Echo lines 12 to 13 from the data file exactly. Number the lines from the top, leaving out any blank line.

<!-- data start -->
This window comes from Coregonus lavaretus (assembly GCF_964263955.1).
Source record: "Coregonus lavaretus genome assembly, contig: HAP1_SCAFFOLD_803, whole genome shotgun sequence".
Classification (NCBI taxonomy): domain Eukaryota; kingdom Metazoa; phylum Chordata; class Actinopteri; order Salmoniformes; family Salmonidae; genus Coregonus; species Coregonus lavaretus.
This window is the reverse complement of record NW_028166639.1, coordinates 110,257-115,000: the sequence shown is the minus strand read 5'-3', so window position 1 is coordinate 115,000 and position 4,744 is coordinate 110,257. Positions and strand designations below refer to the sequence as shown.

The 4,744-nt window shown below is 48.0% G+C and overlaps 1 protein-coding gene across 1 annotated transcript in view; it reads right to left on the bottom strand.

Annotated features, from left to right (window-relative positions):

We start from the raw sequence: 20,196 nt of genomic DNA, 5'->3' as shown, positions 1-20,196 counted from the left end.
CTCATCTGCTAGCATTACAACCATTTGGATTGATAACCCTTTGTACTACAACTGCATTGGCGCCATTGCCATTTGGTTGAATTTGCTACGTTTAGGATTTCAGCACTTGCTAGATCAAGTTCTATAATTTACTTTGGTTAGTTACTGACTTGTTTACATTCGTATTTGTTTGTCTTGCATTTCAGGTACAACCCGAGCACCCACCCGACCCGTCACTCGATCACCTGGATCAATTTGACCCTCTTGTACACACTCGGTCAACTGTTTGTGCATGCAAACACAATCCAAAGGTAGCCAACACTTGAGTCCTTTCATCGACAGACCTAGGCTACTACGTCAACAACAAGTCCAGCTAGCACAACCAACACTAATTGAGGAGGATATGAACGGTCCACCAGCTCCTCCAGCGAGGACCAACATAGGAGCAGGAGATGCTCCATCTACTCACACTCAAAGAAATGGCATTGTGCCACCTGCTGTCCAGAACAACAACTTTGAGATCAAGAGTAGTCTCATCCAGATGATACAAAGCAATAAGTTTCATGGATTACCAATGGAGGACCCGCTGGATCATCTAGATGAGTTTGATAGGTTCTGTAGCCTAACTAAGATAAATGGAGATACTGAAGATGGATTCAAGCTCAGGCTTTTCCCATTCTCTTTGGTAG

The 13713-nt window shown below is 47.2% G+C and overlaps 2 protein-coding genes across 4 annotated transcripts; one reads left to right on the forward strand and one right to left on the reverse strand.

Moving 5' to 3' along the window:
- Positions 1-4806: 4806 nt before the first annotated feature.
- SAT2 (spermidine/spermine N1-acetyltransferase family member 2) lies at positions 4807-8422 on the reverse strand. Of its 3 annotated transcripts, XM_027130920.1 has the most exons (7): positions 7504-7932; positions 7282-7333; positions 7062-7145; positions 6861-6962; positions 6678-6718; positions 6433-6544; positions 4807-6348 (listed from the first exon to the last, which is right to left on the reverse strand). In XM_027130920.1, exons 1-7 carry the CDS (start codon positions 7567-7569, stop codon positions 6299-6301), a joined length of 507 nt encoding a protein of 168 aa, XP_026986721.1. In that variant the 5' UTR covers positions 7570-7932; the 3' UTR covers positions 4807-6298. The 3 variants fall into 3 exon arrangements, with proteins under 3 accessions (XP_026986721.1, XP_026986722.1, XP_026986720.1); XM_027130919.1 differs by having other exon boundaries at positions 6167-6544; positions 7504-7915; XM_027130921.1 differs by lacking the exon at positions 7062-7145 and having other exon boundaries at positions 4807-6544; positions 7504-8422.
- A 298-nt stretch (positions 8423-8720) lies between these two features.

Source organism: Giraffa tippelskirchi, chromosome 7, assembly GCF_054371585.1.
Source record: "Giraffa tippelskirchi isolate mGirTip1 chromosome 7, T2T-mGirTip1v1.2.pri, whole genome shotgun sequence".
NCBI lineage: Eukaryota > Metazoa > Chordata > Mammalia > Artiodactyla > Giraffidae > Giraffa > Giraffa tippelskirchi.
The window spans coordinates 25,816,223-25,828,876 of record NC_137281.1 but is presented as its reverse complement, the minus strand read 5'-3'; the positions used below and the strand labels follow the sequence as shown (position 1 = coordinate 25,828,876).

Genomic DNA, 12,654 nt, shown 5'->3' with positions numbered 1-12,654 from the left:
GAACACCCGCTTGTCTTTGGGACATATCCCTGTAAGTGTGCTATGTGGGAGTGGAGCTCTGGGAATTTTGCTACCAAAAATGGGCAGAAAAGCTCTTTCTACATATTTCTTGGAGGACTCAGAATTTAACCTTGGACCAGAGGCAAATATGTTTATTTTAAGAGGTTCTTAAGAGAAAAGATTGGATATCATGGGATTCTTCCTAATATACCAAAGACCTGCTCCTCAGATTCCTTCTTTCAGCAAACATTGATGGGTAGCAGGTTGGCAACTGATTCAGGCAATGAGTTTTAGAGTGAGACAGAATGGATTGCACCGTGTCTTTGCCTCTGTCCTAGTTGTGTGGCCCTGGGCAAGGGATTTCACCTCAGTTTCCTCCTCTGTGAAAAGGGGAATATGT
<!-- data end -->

- SAT2 (spermidine/spermine N1-acetyltransferase family member 2) lies at positions 4807-8422 on the reverse strand. Of its 3 annotated transcripts, XM_027130920.1 has the most exons (7): positions 7504-7932; positions 7282-7333; positions 7062-7145; positions 6861-6962; positions 6678-6718; positions 6433-6544; positions 4807-6348 (listed from the first exon to the last, which is right to left on the reverse strand). In XM_027130920.1, exons 1-7 carry the CDS (start codon positions 7567-7569, stop codon positions 6299-6301), a joined length of 507 nt encoding a protein of 168 aa, XP_026986721.1. In that variant the 5' UTR covers positions 7570-7932; the 3' UTR covers positions 4807-6298. The 3 variants fall into 3 exon arrangements, with proteins under 3 accessions (XP_026986721.1, XP_026986722.1, XP_026986720.1); XM_027130919.1 differs by having other exon boundaries at positions 6167-6544; positions 7504-7915; XM_027130921.1 differs by lacking the exon at positions 7062-7145 and having other exon boundaries at positions 4807-6544; positions 7504-8422.
- A 298-nt stretch (positions 8423-8720) lies between these two features.